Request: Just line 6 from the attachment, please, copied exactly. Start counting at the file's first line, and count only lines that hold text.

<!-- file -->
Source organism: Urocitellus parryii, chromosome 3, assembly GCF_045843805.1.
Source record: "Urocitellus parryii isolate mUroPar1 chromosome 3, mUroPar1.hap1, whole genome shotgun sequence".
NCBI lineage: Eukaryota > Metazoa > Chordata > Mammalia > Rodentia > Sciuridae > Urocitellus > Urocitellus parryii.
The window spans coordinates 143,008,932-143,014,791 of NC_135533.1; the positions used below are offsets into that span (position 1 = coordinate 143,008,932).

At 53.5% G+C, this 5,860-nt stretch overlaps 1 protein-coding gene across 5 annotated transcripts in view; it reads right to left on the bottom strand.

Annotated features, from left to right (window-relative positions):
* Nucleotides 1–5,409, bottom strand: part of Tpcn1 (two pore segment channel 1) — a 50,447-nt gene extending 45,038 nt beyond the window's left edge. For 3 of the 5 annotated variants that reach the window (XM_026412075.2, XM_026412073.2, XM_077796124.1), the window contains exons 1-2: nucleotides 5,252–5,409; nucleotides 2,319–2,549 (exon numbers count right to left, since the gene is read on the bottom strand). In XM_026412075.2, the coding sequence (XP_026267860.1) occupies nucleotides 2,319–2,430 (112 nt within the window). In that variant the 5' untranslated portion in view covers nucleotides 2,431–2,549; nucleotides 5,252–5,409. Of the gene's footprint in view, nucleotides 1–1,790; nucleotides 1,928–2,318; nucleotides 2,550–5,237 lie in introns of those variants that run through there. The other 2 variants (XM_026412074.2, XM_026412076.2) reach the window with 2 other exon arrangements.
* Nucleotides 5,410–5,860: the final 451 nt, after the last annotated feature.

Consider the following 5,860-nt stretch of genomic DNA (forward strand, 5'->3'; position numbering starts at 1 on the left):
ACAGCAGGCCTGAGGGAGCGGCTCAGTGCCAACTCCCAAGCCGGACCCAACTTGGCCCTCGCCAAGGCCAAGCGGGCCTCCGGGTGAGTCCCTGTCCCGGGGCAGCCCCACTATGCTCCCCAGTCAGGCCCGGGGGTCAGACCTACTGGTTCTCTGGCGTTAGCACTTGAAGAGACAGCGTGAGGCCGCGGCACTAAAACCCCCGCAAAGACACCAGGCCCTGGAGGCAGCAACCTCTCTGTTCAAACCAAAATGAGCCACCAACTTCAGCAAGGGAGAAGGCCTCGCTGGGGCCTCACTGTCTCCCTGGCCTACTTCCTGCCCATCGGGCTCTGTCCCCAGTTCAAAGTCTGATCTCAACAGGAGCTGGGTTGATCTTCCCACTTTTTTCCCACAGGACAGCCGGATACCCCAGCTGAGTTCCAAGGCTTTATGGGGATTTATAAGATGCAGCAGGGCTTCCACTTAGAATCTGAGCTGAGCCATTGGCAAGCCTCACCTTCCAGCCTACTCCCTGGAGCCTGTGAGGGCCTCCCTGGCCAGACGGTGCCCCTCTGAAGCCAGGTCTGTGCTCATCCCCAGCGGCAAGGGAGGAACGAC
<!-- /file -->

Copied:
Annotated features, from left to right (window-relative positions):